Category Archive: Love Love Love

Love in Argentina

Mike Bartlett just sent us this poster for a new production of LOVE, LOVE, LOVE in Argentina…

We think it looks great. Though it does appear the part of Henry is being played by Officer Crabtree from ‘Allo ‘Allo.

A cursory read of the show copy suggests there have been some changes to character names too…

Sandra y Dany se conocen a finales de los `60. Son la generación del amor, la paz y la libertad que traen una nueva era para la humanidad. Crecen juntos, en los `90 son padres de dos adolescentes: Roxy y Teo.

Perhaps ‘Kenneth’ wasn’t such a vogue name in 1960s Argentina?

On the off chance anyone is reading this from Buenos Aires, please do go along and see the show and report back. We’re intrigued!

London calling

This time last year I wrote a blog about our decision not to produce work in London for two years. It started an interesting debate in the comments section.

In 2010 and 2011, we toured to 69 places around the UK, but London wasn’t one of them. We wanted to reaffirm Paines Plough’s historic commitment to touring far and wide, in pursuit of being a truly national theatre of new plays.

But you’ll have noticed we’ve landed in the capital in a big way in 2012. Our London Season this year sees seven productions across town. In true Paines Plough style they’re well spread out so you can see our work in your local theatre whether you’re in Southfields, Shoreditch or Sloane Square.

Despite some claims to the contrary, we’ve never been anti-London. Everyone who works at PP lives in London, so it’s our home town and we love it. And it has always been our plan to produce work here. We just wanted to get out and about a bit first.

We’ve been overwhelmed by the demand for our work to be seen in London, and we’re very proud to be presenting a wide range of top class new plays across 2012 in a year that sees the world’s focus on our city.

Our London Season map - seven shows across the city

Our London Season started with LOVE, LOVE, LOVE at The Royal Court, which had previously toured to 18 different venues from Plymouth to Glasgow.

Kate Tempest’s WASTED spent two weeks at The Roundhouse and also popped up in Deptford, Earlsfield and Redbridge as part of a 26 venue nationwide tour.

This week we’ve got two new shows in town. SMITHEREENS by Sean Buckley is a co-production with Rose Bruford College, performed by the Third Year Acting students. It’s already been seen in Zone 5 in Sidcup, and it’s in Zone 1 at Soho Theatre all this week.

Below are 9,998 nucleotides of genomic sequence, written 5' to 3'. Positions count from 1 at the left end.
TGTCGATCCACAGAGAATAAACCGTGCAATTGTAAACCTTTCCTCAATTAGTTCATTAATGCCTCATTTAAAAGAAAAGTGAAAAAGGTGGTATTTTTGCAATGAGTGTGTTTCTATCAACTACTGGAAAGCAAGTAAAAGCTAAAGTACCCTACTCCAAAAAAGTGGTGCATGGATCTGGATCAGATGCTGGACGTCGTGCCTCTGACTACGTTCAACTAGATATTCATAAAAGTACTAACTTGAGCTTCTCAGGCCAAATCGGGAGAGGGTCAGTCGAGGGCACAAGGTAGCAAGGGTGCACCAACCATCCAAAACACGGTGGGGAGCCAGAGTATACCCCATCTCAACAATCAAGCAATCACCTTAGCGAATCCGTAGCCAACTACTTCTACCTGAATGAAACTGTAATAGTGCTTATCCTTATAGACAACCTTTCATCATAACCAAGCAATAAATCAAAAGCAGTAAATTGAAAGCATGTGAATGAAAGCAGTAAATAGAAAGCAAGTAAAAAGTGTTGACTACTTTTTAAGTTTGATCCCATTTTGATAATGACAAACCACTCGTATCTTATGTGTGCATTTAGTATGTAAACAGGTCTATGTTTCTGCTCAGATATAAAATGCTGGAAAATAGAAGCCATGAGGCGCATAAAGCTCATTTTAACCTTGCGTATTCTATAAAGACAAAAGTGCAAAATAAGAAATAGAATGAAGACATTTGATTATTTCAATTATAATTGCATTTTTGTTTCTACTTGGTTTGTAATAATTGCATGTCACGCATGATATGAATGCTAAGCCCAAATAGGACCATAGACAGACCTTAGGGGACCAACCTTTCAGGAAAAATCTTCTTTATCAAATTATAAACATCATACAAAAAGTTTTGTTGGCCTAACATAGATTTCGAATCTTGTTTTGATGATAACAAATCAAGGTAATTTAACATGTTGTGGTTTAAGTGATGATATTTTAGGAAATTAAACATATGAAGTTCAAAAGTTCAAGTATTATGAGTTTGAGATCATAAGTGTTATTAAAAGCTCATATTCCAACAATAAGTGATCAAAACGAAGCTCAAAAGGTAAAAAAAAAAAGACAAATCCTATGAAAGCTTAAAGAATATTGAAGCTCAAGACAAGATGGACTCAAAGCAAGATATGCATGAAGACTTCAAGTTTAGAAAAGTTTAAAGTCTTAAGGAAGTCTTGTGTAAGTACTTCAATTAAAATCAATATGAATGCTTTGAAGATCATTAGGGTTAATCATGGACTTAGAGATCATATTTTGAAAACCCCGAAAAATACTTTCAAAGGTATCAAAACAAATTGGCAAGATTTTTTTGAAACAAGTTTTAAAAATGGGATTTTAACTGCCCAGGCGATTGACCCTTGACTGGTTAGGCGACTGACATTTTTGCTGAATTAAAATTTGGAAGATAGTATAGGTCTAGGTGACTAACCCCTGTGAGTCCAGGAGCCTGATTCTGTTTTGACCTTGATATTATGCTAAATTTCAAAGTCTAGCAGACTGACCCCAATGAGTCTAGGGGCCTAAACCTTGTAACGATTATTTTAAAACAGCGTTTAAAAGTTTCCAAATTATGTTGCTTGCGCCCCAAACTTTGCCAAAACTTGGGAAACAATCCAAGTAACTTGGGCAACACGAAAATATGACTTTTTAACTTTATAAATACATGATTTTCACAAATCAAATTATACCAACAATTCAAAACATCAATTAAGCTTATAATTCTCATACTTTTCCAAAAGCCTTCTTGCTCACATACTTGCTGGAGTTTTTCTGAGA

And we made our debut at The Barbican with Paul Heaton and Che Walker’s THE 8TH, a stunning soul opera we first made with Manchester International Festival last year and which goes out on tour to Manchester, Leeds, Sheffield and Birmingham before headlining The Film & Music Arena at Latitude next week.

Then in September the Roundabour Season lands at Shoreditch Town Hall. Three new plays by Duncan Macmillan, Nick Payne and Penelope Skinner performed by a single ensemble of actors in rep within our unique portable in-the-round auditorium. Co-produced with Sheffield Theatres, the Roundabout Season premiered in Sheffield last year.

The Roundabout Auditorium pitches up in Shoreditch this Autumn

So seven shows across London in 2012 for you to enjoy. We’re thrilled to be camped in the city, but we’re also proud that all the work we’re presenting in London has been seen outside the capital first, by people from Cambridge to Cardiff to Canterbury. More people saw LOVE, LOVE, LOVE and WASTED outside London than saw the shows in town, and that’s an important barometer for us. So moving forward we’ll keep popping up in the city, but our focus will remain on the whole country.

Let us know what you think by posting a comment.

PS – We’re also producing a show this year called LONDON, that’s not playing in London. Call us obtuse, but we kind of like that.

Final Thoughts – Stephanie Königer

I remember clearly the day of my interview when Claire and Sean were sitting opposite me in the meeting room (which, since then, always gave me the feeling of serious events happening in there) – and the phone call with the acceptance a few hours later while I was attending rehearsals in the Jerwood Space. I can remember standing in the staircase looking over to the trains running between London Bridge and Waterloo and was excited and delighted by this offer and knew I had finally found my way.

At the end of March the twelve weeks ahead of me seemed endless but now the time is over and it went by so quickly. However during my time there I was able to achieve so much. Using my few days of holidays wisely I was able to run to Bristol for a Press Night, shot a short film at a beautiful Scottish beach near Edinburgh and jetted off to Munich for some German drama. All this time I was mainly occupied with leading the “literary department”, polishing my English on the phone while calling numerous writers regarding their unsolicited scripts, cultivating the office calendar with plenty of invitations to theatrical events, getting involved in financial management, announcing the full programme for 2012, writing an uncountable number of cards  for the opening of Love, Love, Love at the Royal Court, the welcoming of WASTED to the Roundhouse and the first public night of talented young creatives in SMITHEREENS at Rose Bruford College. And of course eating enough (to quote Sean) “cake/sweets/chocolate/doughnuts/cookies to sink a battleship“ – thankfully the four flights of stairs to the office kind of compensated for these sugary debaucheries. And of course I was as guilty as everyone else in supplying these sweet sins.